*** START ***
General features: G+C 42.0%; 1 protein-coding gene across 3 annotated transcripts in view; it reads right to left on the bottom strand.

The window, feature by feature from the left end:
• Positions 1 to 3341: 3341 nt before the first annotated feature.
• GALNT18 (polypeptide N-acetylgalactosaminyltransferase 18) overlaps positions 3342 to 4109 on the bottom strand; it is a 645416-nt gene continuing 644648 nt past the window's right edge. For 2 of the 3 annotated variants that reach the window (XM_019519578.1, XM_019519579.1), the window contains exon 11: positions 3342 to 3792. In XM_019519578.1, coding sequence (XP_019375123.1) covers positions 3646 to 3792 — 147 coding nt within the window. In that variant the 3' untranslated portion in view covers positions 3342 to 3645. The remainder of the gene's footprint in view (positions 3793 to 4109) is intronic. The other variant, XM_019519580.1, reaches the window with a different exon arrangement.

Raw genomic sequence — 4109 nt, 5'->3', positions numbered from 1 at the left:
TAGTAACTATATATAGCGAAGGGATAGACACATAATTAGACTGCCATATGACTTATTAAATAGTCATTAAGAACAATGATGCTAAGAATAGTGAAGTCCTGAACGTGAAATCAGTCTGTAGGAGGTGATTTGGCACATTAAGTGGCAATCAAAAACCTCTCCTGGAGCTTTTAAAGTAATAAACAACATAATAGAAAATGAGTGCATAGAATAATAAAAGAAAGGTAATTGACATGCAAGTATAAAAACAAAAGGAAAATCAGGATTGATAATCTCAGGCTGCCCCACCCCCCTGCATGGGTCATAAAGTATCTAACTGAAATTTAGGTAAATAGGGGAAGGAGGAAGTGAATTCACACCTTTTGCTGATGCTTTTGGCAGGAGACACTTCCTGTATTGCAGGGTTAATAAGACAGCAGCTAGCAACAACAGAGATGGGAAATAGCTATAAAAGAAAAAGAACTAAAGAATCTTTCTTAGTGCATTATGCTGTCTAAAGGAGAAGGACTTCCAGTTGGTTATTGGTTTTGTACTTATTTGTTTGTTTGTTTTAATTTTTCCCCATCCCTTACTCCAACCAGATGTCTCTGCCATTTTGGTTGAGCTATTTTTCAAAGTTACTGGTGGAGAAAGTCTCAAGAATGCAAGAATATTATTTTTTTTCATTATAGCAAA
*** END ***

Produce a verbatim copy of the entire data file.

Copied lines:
General features: G+C 42.0%; 1 protein-coding gene across 3 annotated transcripts in view; it reads right to left on the bottom strand.

The window, feature by feature from the left end:
• Positions 1 to 3341: 3341 nt before the first annotated feature.
• GALNT18 (polypeptide N-acetylgalactosaminyltransferase 18) overlaps positions 3342 to 4109 on the bottom strand; it is a 645416-nt gene continuing 644648 nt past the window's right edge. For 2 of the 3 annotated variants that reach the window (XM_019519578.1, XM_019519579.1), the window contains exon 11: positions 3342 to 3792. In XM_019519578.1, coding sequence (XP_019375123.1) covers positions 3646 to 3792 — 147 coding nt within the window. In that variant the 3' untranslated portion in view covers positions 3342 to 3645. The remainder of the gene's footprint in view (positions 3793 to 4109) is intronic. The other variant, XM_019519580.1, reaches the window with a different exon arrangement.

Raw genomic sequence — 4109 nt, 5'->3', positions numbered from 1 at the left:
TAGTAACTATATATAGCGAAGGGATAGACACATAATTAGACTGCCATATGACTTATTAAATAGTCATTAAGAACAATGATGCTAAGAATAGTGAAGTCCTGAACGTGAAATCAGTCTGTAGGAGGTGATTTGGCACATTAAGTGGCAATCAAAAACCTCTCCTGGAGCTTTTAAAGTAATAAACAACATAATAGAAAATGAGTGCATAGAATAATAAAAGAAAGGTAATTGACATGCAAGTATAAAAACAAAAGGAAAATCAGGATTGATAATCTCAGGCTGCCCCACCCCCCTGCATGGGTCATAAAGTATCTAACTGAAATTTAGGTAAATAGGGGAAGGAGGAAGTGAATTCACACCTTTTGCTGATGCTTTTGGCAGGAGACACTTCCTGTATTGCAGGGTTAATAAGACAGCAGCTAGCAACAACAGAGATGGGAAATAGCTATAAAAGAAAAAGAACTAAAGAATCTTTCTTAGTGCATTATGCTGTCTAAAGGAGAAGGACTTCCAGTTGGTTATTGGTTTTGTACTTATTTGTTTGTTTGTTTTAATTTTTCCCCATCCCTTACTCCAACCAGATGTCTCTGCCATTTTGGTTGAGCTATTTTTCAAAGTTACTGGTGGAGAAAGTCTCAAGAATGCAAGAATATTATTTTTTTTCATTATAGCAAA